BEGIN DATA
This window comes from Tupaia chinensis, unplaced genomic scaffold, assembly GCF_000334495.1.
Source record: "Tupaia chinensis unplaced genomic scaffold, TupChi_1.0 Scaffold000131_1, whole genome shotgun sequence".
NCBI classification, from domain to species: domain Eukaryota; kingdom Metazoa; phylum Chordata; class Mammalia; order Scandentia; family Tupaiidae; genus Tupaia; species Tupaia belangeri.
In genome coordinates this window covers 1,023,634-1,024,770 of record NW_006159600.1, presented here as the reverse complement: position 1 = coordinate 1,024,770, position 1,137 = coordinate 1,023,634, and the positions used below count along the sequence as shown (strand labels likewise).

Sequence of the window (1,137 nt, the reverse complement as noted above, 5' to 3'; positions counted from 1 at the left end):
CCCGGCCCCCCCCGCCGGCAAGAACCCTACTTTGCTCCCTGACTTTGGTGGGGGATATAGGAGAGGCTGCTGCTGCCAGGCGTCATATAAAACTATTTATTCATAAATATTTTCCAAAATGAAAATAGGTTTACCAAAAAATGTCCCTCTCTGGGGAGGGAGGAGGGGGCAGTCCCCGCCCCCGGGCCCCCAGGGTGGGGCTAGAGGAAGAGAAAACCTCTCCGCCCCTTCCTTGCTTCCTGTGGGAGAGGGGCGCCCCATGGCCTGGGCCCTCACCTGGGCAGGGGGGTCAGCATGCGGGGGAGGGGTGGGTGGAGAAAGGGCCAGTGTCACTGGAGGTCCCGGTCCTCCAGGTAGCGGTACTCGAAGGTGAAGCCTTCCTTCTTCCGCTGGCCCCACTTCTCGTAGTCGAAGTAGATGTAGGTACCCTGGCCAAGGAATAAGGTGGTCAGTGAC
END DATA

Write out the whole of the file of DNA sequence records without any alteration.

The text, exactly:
This window comes from Tupaia chinensis, unplaced genomic scaffold, assembly GCF_000334495.1.
Source record: "Tupaia chinensis unplaced genomic scaffold, TupChi_1.0 Scaffold000131_1, whole genome shotgun sequence".
NCBI classification, from domain to species: domain Eukaryota; kingdom Metazoa; phylum Chordata; class Mammalia; order Scandentia; family Tupaiidae; genus Tupaia; species Tupaia belangeri.
In genome coordinates this window covers 1,023,634-1,024,770 of record NW_006159600.1, presented here as the reverse complement: position 1 = coordinate 1,024,770, position 1,137 = coordinate 1,023,634, and the positions used below count along the sequence as shown (strand labels likewise).

Sequence of the window (1,137 nt, the reverse complement as noted above, 5' to 3'; positions counted from 1 at the left end):
CCCGGCCCCCCCCGCCGGCAAGAACCCTACTTTGCTCCCTGACTTTGGTGGGGGATATAGGAGAGGCTGCTGCTGCCAGGCGTCATATAAAACTATTTATTCATAAATATTTTCCAAAATGAAAATAGGTTTACCAAAAAATGTCCCTCTCTGGGGAGGGAGGAGGGGGCAGTCCCCGCCCCCGGGCCCCCAGGGTGGGGCTAGAGGAAGAGAAAACCTCTCCGCCCCTTCCTTGCTTCCTGTGGGAGAGGGGCGCCCCATGGCCTGGGCCCTCACCTGGGCAGGGGGGTCAGCATGCGGGGGAGGGGTGGGTGGAGAAAGGGCCAGTGTCACTGGAGGTCCCGGTCCTCCAGGTAGCGGTACTCGAAGGTGAAGCCTTCCTTCTTCCGCTGGCCCCACTTCTCGTAGTCGAAGTAGATGTAGGTACCCTGGCCAAGGAATAAGGTGGTCAGTGAC